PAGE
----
Oh sure, we adjust those dreams up and down as they move through life, but, it is the diagnosis of autism that makes us, at least at first, scale down our expectations. That's not necessarily true or sad.
This whole idea suddenly occurred to me when I was talking to a Mom who brought her son for assessment. He had been diagnosed years earlier with autism. She felt as though she and Dad really didn't know much about "how" he "operated". She asked me, "What else should we know in order to help him?"
When I was done with the assessment, she came to pick up the report.
I explained to her that her autistic son would need a smaller college and a humane work environment once he graduates.
I told her, "He has tremendous potential to overcome many of his symptoms because he has very strong language which allowed him to develop his intelligence".
I also explained, "Anxiety and severe attentional issues will be at play for a while". She sighed and said, “I wanted him to have a bigger life”.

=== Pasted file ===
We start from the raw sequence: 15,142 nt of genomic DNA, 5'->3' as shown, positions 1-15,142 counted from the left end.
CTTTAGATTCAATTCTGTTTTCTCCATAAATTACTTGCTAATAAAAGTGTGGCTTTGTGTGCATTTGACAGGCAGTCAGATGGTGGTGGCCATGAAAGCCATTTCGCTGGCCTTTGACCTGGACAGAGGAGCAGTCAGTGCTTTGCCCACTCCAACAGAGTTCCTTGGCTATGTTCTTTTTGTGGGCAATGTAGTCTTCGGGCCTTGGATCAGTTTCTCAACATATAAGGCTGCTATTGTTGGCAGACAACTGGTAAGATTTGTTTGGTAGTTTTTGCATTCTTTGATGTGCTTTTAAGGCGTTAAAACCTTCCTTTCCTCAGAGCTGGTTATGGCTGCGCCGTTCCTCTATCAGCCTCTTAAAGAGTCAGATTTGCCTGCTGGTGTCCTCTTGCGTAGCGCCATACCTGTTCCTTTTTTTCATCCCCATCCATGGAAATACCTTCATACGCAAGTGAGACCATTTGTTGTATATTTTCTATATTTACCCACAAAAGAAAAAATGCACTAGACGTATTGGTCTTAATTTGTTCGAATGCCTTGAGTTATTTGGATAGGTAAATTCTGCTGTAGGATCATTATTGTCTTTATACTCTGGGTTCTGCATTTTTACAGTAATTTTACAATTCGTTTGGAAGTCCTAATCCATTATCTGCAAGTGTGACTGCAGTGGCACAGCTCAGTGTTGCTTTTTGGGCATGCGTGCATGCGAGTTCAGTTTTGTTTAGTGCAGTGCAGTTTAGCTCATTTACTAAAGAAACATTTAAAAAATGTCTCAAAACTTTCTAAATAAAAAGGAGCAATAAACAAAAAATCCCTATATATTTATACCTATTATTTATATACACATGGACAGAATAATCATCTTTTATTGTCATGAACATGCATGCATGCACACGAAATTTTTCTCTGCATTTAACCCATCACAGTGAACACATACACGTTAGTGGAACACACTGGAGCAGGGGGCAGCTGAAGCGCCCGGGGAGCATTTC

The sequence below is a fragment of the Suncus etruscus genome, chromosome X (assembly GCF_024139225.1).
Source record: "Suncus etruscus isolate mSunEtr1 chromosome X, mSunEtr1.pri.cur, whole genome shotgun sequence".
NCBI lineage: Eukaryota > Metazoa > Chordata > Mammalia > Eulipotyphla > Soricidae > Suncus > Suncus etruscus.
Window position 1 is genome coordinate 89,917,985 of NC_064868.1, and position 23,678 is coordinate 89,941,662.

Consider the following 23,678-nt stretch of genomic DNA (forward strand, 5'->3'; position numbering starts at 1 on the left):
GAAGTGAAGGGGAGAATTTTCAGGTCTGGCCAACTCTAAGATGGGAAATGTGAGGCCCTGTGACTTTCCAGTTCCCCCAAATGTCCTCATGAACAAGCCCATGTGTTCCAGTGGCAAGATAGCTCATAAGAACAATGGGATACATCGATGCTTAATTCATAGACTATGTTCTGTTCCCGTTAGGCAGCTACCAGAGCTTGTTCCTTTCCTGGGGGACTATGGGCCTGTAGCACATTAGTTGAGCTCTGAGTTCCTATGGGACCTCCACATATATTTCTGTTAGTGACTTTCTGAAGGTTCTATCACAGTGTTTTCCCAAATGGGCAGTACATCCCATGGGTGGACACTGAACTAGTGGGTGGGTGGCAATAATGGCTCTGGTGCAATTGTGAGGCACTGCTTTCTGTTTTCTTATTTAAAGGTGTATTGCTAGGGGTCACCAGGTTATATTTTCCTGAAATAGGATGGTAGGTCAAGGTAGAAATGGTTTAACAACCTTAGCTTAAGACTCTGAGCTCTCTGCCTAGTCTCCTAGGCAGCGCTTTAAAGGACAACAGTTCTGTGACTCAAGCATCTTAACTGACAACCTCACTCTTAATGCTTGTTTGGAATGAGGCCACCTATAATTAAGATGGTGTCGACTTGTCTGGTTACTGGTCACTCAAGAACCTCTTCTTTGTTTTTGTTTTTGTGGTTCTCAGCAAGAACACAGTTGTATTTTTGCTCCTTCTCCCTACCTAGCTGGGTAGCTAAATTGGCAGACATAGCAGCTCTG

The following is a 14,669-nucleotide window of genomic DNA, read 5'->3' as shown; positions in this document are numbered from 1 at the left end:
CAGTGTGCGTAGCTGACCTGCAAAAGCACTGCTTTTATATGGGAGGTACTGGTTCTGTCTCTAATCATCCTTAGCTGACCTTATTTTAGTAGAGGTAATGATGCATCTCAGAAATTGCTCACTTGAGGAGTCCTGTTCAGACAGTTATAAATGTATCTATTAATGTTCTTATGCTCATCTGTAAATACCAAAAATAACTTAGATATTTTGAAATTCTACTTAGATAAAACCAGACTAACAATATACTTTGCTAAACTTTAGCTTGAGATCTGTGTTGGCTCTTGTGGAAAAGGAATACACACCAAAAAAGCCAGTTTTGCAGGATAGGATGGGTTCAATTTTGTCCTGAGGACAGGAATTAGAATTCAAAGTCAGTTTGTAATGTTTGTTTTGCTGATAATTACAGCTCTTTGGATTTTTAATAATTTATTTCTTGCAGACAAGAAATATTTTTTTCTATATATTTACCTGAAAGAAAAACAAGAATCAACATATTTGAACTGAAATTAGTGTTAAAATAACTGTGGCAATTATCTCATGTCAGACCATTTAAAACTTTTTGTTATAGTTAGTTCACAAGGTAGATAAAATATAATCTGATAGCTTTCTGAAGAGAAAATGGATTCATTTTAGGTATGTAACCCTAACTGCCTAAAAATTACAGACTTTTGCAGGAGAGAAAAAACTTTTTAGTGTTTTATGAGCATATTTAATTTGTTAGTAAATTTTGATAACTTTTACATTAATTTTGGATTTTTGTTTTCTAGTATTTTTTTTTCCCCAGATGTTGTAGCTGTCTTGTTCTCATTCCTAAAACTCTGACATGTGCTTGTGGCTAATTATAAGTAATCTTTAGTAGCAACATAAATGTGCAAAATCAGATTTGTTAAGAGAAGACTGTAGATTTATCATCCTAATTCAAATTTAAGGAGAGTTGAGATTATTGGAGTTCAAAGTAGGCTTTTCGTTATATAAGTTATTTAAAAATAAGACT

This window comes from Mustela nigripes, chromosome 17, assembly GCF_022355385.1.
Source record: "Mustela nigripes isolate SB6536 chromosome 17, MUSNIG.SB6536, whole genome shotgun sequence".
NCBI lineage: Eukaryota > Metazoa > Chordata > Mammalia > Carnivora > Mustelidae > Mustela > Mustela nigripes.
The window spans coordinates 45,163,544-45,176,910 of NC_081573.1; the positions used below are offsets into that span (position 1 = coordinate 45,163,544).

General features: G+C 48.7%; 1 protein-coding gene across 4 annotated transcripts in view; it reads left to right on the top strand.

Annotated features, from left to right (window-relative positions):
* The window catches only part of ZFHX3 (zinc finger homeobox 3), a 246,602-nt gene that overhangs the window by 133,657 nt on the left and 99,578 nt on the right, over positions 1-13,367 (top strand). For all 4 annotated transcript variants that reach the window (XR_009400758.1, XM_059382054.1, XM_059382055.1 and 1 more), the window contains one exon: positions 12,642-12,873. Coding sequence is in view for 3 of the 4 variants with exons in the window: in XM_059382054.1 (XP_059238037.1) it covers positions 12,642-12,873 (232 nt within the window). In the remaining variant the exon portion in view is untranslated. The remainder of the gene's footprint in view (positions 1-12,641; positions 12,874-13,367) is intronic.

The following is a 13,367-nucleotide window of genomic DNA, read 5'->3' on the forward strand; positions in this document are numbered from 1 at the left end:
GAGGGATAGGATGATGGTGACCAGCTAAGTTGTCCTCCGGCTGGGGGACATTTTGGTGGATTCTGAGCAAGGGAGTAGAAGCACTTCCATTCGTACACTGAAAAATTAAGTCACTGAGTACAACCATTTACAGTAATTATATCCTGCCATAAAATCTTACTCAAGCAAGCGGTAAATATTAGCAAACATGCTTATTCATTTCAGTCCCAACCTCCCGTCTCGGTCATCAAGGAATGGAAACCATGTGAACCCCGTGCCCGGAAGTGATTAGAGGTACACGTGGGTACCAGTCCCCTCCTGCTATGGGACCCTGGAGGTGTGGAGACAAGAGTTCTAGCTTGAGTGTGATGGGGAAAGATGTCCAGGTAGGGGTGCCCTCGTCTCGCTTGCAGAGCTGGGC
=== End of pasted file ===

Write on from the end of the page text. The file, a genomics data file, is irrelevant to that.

The “ah ha” moment struck. Those with autism often have a smaller “scale” life.
They go to college, just not the huge schools with high profile football teams.
They’re employed, but often have to start out lower on the ladder to prove their worth.
Their lives might not be as publicly celebrated as others, but they can still achieve satisfaction in life. It’s their definition of satisfaction that counts, not ours.
Like most kids, it will take a while for them to chart their own course. They’ll get there in their own time.
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